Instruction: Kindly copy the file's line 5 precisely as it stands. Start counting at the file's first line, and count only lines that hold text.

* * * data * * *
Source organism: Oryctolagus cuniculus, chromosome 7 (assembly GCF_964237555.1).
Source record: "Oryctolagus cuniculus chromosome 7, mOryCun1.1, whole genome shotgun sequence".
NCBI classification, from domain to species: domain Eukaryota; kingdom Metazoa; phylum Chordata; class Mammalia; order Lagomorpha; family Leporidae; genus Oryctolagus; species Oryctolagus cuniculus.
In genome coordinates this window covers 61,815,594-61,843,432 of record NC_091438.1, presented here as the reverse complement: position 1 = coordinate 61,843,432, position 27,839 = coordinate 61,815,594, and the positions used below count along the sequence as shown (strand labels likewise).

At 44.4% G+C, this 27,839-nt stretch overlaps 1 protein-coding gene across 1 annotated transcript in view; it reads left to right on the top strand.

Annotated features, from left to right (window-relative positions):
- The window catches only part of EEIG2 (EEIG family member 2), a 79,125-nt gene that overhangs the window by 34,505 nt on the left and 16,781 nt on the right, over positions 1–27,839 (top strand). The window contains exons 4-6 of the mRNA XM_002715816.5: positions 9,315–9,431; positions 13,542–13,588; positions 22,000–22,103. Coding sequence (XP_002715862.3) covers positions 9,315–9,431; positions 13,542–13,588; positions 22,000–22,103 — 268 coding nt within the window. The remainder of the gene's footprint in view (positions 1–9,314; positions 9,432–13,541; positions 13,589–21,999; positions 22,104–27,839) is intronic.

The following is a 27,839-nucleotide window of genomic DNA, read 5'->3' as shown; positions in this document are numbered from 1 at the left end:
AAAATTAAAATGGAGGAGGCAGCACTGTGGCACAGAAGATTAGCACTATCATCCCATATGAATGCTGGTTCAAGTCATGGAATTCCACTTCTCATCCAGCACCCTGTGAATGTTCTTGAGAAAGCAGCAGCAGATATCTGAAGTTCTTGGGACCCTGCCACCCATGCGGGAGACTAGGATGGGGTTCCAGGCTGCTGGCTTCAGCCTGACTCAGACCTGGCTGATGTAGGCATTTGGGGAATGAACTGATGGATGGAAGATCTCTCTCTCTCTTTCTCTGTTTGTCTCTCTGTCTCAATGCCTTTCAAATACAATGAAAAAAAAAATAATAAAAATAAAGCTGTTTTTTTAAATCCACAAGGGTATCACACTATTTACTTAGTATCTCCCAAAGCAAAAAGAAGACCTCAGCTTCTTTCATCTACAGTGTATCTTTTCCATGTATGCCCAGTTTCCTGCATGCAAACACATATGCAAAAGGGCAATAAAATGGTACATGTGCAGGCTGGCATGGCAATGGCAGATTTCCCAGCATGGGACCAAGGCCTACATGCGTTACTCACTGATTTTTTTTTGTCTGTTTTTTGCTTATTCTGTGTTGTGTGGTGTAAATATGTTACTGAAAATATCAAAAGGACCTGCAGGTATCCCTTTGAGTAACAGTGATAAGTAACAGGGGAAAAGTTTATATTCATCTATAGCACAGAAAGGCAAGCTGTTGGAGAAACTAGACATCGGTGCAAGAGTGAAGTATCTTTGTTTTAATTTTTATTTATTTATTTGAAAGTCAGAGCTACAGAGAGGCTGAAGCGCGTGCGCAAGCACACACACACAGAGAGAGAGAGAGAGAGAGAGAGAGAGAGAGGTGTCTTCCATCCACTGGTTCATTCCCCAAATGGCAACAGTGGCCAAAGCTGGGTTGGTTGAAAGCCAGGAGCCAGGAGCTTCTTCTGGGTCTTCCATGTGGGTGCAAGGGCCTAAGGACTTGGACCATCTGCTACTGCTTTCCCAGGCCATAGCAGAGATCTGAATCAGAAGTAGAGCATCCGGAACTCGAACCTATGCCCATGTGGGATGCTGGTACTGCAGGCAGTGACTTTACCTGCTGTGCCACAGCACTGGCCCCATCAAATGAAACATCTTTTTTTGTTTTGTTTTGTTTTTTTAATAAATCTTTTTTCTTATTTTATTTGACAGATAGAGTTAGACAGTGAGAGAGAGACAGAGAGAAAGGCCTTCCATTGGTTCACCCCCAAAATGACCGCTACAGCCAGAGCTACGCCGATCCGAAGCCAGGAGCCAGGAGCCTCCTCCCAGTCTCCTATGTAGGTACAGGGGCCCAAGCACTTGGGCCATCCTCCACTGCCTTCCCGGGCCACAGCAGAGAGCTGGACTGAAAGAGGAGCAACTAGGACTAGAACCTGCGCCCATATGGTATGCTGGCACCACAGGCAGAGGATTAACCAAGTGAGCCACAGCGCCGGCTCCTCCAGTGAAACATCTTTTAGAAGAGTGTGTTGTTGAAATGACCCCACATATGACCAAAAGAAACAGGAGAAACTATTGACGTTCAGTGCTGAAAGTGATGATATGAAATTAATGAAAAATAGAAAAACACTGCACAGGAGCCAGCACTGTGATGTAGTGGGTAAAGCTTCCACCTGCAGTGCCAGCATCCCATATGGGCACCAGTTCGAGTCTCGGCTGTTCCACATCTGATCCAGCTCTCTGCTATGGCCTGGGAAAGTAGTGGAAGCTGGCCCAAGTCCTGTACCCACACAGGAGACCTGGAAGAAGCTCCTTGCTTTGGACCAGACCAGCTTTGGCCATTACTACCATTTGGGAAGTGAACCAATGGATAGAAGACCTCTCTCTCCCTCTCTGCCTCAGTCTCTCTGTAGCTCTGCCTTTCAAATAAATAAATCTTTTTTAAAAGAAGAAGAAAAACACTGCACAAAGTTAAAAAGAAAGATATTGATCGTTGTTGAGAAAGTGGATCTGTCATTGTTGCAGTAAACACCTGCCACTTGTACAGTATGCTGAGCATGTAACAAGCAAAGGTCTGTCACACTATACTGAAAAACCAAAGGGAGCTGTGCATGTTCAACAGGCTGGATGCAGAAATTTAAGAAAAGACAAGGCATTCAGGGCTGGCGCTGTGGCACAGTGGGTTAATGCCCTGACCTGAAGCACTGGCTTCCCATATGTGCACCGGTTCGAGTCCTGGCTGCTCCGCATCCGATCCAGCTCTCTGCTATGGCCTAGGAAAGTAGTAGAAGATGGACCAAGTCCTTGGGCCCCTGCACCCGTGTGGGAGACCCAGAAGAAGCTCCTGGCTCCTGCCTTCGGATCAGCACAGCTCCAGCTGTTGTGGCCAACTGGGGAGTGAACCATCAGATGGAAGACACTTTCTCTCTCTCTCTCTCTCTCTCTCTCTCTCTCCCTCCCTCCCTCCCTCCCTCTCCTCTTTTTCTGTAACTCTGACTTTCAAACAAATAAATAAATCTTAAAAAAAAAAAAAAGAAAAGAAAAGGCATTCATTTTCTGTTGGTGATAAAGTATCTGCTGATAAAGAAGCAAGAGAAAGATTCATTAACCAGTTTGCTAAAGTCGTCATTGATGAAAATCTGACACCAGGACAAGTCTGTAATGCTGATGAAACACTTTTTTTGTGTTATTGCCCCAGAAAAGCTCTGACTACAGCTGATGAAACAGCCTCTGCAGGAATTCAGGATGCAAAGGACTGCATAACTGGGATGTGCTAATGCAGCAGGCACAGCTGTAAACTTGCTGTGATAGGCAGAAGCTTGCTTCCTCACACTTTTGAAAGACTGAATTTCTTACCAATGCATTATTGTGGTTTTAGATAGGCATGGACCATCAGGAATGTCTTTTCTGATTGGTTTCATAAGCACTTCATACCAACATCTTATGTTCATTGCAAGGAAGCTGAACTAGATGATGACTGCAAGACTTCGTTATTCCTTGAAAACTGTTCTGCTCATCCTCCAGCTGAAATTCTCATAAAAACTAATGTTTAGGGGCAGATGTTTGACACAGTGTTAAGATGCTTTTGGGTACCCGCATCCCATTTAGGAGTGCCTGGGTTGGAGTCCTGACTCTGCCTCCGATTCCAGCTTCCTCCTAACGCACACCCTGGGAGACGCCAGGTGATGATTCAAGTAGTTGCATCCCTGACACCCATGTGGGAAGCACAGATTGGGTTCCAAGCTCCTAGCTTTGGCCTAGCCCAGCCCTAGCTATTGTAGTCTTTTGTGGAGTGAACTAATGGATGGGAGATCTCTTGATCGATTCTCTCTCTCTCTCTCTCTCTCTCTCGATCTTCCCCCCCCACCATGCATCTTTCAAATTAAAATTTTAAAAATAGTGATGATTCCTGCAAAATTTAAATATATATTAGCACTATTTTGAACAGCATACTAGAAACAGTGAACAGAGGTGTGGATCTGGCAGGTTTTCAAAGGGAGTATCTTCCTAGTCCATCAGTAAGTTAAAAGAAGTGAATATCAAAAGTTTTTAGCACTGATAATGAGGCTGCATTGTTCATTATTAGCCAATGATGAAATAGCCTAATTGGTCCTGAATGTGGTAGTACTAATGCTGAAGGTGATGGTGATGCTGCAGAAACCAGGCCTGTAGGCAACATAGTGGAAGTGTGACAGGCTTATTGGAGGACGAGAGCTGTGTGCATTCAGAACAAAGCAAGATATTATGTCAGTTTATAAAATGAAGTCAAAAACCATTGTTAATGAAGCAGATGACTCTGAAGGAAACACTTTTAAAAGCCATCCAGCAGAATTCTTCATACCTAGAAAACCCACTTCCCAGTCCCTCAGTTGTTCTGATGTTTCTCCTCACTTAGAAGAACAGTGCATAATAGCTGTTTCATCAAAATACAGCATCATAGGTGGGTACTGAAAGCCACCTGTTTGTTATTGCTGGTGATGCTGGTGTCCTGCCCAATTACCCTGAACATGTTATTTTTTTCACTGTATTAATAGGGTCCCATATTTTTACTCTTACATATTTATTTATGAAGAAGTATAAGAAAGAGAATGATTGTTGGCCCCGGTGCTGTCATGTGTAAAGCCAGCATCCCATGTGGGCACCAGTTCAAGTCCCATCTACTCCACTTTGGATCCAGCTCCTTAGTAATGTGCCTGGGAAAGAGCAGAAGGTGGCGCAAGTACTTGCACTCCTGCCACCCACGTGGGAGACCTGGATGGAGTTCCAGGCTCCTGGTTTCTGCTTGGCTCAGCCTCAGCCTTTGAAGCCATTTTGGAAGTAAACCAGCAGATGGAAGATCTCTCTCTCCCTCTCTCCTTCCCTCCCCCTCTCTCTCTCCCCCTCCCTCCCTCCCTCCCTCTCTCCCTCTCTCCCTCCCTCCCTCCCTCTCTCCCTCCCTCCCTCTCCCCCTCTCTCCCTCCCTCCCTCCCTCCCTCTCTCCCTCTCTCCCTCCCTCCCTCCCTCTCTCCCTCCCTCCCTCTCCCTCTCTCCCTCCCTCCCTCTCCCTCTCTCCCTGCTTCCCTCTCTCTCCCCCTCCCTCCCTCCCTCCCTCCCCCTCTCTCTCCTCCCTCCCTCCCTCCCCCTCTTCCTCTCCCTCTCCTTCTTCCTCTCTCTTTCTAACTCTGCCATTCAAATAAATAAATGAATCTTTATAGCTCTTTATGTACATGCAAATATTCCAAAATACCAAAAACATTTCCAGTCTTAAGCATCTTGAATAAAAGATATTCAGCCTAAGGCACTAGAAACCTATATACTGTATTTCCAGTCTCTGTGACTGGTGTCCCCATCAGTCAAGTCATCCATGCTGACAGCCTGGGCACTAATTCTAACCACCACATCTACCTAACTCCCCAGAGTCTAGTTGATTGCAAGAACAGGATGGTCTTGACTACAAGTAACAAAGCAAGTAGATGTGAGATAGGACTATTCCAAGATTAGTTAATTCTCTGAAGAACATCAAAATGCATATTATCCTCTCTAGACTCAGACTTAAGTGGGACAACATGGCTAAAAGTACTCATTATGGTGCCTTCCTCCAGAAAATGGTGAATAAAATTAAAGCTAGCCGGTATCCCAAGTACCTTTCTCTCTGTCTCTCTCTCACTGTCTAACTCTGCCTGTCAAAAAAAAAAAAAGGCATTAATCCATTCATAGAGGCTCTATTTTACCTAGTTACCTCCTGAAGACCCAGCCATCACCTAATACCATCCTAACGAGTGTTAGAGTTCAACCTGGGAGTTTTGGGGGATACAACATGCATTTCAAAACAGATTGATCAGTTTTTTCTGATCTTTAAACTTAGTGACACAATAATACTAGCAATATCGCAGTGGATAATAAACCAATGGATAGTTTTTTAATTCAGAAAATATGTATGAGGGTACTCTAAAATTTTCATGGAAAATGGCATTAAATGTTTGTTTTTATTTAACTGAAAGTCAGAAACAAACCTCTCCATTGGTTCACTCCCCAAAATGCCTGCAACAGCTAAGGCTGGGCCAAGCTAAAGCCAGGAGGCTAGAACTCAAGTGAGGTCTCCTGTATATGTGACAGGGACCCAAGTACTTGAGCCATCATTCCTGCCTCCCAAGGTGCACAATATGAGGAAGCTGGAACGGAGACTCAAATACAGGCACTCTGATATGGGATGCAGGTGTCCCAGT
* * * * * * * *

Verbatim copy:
At 44.4% G+C, this 27,839-nt stretch overlaps 1 protein-coding gene across 1 annotated transcript in view; it reads left to right on the top strand.